"By closing our access to Russian facilities in the US, the authorities of this country not only grossly violated the Vienna Convention on Diplomatic Relations of 1961, but also our bilateral agreement of 1979, according to which we provided the American Embassy in Moscow with two plots of land for a summer residence and for Warehouse ", - noted Zakharova (quotation on the site of the Ministry of Foreign Affairs).

According to the Vienna Convention, the diplomatic property of a state in the host country is inviolable. "The premises of the representative office, objects of their situation and other property in them, as well as the means of transportation of the mission enjoy immunity from search, requisition, seizure and execution actions," says Art. 22 of the Vienna Convention.

However, under the laws of the United States, domestic legislation takes precedence over the international one, draws attention to the expert on American law Stanislav Grigoriev, adviser to Herbert Smith Freehills.

Diplomatic impasse

Washington is ready to return plots in Maryland and New York to Russia, if Moscow shows its conscientiousness in respect of the ceasefire in Syria, US Deputy Assistant to the Sebastian Gorka said last week. From the point of view of Dmitry Peskov, the nomination of conditions for the return of Russian property is contrary to international law and is unacceptable. On the day of Ryabkov and Shannon's meeting, Russian Foreign Minister Sergei Lavrov called such demands "robbery in broad daylight."

Washington expects from Russia that the mansions in Maryland and New York will not be used to collect intelligence data in the future, and only in this case is ready to return the property, the US government secretary, Rex Tillerson, quoted in June the BuzzFeed.

The allegations that Moscow used dachas in Maryland and New York for espionage, need an evidence base, says Andrey Kortunov, Director General of the Russian International Affairs Council (INF). "It's hard to show convincing evidence that the work was carried out from the territory of these facilities," he told RBC. From the legal point of view, the arrest of Russian diplomatic property is contrary to international law, because this property had diplomatic immunity, said RBC expert Valdai Discussion Club Rein Mullerson, former head of the Department of International Law at King's College London. "The seizure of diplomatic property, even if" illegal "activities were conducted from there, is a violation of international law," Mullerson said.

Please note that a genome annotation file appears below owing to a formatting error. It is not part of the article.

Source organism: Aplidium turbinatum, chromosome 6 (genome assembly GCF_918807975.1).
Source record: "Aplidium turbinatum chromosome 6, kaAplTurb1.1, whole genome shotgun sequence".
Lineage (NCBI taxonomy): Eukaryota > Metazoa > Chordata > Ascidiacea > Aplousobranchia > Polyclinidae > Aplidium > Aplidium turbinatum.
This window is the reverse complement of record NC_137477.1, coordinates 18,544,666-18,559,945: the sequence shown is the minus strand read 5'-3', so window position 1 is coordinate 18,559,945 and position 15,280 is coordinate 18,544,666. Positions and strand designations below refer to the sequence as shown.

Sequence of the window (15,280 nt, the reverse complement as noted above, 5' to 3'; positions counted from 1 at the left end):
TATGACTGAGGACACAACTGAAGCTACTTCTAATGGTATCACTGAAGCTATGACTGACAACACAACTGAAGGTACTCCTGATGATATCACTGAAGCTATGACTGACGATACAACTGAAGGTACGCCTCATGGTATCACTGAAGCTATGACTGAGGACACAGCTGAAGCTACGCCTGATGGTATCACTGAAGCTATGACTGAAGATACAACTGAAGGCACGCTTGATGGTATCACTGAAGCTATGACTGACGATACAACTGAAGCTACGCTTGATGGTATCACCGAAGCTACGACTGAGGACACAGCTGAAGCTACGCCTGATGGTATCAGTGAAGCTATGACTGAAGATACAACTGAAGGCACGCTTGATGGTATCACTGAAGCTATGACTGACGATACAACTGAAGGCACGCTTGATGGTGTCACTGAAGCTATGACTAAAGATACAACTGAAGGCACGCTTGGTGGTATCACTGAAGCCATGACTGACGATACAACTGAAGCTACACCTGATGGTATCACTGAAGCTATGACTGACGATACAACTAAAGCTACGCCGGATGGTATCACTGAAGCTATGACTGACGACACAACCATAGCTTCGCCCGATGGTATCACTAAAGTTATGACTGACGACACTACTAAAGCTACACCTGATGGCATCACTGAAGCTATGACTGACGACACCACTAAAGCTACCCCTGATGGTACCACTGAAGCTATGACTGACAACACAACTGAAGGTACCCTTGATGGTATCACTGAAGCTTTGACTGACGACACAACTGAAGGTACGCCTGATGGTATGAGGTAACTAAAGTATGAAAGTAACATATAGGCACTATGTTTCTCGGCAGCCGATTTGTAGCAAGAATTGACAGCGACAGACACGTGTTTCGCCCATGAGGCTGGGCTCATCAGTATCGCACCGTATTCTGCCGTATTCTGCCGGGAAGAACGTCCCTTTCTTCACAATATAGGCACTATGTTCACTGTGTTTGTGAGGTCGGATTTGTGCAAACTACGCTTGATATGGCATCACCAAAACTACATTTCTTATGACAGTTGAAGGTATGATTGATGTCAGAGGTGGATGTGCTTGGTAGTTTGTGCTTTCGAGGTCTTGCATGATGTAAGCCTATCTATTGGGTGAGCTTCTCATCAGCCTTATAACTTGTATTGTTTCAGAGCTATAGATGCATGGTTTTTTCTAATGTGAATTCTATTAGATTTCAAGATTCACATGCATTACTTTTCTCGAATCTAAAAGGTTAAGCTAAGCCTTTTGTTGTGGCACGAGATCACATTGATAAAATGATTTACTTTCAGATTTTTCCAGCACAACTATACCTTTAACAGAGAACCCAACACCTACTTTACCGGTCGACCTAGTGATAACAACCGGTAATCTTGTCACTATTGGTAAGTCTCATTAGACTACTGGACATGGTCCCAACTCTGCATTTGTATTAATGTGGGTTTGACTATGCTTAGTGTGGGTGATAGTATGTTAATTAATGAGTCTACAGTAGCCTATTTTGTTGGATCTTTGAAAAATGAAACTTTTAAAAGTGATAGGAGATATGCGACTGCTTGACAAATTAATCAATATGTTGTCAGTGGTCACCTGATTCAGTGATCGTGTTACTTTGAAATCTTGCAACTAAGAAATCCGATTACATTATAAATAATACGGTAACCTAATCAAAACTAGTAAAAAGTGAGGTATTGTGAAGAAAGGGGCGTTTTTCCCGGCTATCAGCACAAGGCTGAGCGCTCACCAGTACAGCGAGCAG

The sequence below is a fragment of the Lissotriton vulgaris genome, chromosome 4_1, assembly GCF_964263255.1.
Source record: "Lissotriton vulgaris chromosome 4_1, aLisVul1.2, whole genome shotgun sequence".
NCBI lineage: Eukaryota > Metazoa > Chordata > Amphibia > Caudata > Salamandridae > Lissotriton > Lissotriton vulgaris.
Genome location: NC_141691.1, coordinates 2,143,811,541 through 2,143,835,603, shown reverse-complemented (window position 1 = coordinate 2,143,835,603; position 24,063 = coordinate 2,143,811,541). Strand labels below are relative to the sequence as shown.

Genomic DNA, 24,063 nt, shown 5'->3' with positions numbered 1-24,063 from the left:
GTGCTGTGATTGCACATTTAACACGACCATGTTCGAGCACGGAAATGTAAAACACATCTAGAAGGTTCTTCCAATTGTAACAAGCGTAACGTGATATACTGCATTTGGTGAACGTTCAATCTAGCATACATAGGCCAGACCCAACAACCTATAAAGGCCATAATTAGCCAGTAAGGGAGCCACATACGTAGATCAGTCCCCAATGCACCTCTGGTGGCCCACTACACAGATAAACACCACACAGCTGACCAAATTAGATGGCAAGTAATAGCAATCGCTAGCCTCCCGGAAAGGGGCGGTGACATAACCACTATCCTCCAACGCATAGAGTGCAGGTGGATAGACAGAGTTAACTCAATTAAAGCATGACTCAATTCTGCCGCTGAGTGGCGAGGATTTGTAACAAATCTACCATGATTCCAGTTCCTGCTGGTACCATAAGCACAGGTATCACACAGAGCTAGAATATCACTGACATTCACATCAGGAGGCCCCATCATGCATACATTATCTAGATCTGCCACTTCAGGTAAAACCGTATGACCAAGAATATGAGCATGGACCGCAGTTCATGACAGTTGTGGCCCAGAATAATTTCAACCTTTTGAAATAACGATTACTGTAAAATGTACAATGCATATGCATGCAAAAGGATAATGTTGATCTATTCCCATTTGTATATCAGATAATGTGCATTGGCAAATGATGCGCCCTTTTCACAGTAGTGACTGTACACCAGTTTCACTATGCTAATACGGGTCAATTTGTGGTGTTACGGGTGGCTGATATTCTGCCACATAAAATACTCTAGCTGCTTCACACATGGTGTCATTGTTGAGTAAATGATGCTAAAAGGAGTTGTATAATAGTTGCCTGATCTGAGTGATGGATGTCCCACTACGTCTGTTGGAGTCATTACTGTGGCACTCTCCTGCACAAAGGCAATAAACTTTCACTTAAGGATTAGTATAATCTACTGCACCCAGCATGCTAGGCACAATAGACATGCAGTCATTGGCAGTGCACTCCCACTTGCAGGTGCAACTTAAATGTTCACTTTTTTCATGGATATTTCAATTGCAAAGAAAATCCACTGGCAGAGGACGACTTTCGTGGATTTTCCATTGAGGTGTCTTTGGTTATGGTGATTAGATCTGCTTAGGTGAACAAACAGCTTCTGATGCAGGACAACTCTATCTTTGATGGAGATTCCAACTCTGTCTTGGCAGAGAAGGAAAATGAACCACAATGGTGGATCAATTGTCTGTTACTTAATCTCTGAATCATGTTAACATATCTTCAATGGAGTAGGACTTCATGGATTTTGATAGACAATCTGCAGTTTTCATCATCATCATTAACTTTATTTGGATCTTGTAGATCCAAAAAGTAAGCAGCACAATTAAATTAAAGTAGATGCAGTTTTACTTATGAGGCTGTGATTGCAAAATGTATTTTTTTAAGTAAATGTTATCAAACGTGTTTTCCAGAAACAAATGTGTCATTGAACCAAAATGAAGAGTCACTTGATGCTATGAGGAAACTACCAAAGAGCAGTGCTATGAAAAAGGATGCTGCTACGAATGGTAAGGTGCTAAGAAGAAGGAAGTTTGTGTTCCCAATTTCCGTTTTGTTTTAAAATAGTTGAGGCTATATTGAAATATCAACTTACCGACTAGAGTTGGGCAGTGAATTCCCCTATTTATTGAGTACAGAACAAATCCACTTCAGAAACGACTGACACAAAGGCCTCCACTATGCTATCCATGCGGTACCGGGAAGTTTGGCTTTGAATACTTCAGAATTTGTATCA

The arrest of Russian dachas in America is political, it's part of a wider problem, namely, a crisis in Russian-American relations, Mullerson believes. If the current republican administration agreed to return Russia its property, it would be used by Democrats and Republicans as part of an anti-Russian campaign, Mullerson said. Previously, Democrats in Congress had already opposed the return of property to Russia. "Why do we even consider the question of returning these dachas in the framework of negotiations with them [with Russia]?" - quotes BuzzFeed Democratic senator from New Hampshire Jean Shahin.

The lack of progress in resolving the problem of Russia's diplomatic ownership in the United States can drive Russian and American diplomats into an almost irresolvable impasse, Kortunov warns.